A US billionaire flying the New Zealand flag from his superyacht berthed in the America's Cup village says he has been asked by an associate of Sir Russell Coutts to take it down.

Disgusted by the cheating scandal that enveloped Oracle Team USA, Jim Clark has been proudly flying the New Zealand ensign and Team NZ supporters flag from his 90m superyacht, Athena, for the past week - apparently much to the disapproval of Sir Russell, chief executive of the US team.

Mr Clark, co-founder of Netscape and Silicon Graphics, said Sir Russell had told a friend - "a well-known American sailor [who] has been staying on my yacht" - that he wanted Mr Clark to fly the United States flag instead.

Mr Clark, whose wealth is estimated at $1.35 billion, has links to New Zealand. Athena was re-fitted in Auckland in 2011 by Orams Marine Services, and he has been involved in a couple of technology projects with New Zealand firms.


But he said he became a fervent Team NZ supporter only after learning of Oracle Team USA's conduct during the cheating scandal.

"I'm from [the US] and I would have otherwise been happy to see the Cup stay here. But once I heard about how the cheating stuff was being handled and no one was taking responsibility, I said, 'Right, get me the biggest Kiwi flag you can find.' I put a stake in the ground.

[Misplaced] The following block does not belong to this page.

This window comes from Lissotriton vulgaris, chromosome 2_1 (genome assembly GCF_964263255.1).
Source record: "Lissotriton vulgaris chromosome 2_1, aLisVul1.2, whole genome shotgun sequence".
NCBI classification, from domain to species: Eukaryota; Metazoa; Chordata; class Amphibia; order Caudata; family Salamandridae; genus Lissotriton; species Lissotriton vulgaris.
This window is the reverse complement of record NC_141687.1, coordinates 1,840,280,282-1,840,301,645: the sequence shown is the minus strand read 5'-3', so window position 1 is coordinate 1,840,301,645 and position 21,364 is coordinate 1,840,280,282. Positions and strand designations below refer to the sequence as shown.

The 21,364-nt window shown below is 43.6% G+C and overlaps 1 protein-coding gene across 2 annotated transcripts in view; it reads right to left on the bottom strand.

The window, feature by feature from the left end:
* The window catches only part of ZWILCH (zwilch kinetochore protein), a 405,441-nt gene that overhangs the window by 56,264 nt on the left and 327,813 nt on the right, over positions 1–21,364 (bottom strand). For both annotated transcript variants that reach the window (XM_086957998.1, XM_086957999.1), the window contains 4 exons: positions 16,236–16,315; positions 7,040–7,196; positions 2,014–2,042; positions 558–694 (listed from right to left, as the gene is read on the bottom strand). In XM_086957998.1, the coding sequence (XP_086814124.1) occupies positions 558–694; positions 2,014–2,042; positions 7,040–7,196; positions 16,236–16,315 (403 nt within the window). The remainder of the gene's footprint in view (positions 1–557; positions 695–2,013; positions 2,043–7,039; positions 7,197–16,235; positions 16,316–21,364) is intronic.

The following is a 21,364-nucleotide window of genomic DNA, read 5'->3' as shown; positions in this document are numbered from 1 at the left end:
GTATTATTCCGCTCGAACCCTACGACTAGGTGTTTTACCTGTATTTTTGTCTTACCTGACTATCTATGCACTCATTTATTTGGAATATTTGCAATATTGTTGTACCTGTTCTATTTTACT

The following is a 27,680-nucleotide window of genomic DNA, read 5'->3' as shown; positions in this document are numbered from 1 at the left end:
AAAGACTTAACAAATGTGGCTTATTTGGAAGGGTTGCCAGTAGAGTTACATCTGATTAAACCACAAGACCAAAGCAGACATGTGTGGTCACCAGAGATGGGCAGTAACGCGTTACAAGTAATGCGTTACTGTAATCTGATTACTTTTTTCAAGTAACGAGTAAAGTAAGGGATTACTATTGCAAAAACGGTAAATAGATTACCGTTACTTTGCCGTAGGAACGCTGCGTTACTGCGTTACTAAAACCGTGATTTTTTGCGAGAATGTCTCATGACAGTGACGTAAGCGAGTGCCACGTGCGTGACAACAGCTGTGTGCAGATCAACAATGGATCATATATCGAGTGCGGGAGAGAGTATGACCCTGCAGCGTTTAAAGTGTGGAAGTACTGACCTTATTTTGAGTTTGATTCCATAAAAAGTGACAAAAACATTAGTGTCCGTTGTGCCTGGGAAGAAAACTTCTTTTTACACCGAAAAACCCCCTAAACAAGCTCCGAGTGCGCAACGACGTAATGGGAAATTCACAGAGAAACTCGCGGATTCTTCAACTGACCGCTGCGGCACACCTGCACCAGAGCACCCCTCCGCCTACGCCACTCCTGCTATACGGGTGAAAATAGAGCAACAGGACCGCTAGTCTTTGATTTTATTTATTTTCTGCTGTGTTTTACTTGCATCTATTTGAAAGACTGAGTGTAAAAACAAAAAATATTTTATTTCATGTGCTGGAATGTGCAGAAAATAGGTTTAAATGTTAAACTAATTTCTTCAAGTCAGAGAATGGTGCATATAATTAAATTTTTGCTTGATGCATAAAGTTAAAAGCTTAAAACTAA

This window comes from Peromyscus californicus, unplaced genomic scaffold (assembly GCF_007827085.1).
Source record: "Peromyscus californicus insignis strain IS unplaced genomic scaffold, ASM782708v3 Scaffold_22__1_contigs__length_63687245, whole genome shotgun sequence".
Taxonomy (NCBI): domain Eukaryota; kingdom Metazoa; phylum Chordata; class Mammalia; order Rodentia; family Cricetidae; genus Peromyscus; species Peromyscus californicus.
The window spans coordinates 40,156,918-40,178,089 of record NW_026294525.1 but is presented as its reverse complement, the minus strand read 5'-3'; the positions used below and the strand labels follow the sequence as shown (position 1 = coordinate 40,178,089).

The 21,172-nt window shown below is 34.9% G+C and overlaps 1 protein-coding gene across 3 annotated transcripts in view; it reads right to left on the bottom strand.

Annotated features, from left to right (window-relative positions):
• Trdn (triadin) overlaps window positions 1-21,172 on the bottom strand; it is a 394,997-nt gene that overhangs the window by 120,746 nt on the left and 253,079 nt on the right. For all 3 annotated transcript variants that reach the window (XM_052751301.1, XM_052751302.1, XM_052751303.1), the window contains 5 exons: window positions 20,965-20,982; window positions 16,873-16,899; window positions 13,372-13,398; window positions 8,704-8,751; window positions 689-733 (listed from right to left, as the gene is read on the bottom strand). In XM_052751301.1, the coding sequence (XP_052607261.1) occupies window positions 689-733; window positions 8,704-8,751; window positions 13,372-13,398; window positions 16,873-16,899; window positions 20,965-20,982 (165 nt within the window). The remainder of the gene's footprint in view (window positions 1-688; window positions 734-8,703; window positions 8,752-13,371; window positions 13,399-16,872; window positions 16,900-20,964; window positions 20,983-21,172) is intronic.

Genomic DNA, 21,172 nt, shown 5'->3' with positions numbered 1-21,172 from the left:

"I've been telling people, if they ask me why I don't support the home team, 'Because I don't support cheaters'."

Athena has been berthed alongside Oracle owner Larry Ellison's 288ft superyacht Musashi in a section of the America's Cup Park known as "techie-billionaire row". Berthed on the other side of Musashi - and in between Mr Ellison's other yacht, Asahi - is Senses, owned by his rival, Larry Page of Google.

Mr Clark said he would like to see Team NZ win the Cup as he believed they would do a better job of reining in the costs to compete. His wife, Australian supermodel Kristy Hinze, would also like to see the Cup back here so they can spend more time in the Southern Hemisphere.

"It's not pleasant to see the way the event has been run here," Mr Clark said. "I'm supporting a team that will be a bit more rational, and make it more accessible for other teams to enter. Sailing is no fun if there are no people involved."

Asked if he would consider mounting a Cup challenge himself should Team NZ win in San Francisco, Mr Clark said: "I've got enough money, but I'm not going to blow $200 million to get my name put on a trophy.

"If [the cost of competing] was in the 50-75 [million-dollar] range and I could put a good team together I would give it some thought, but at the moment I'm not contemplating anything like that."

Sir Russell was unable to be reached for comment last night.

Two more races will be held today. Team NZ lead the match 4-0, with Oracle still needing to win another race before they can start scoring points, as part of sanctions imposed by the international jury after finding the team guilty of gross misconduct.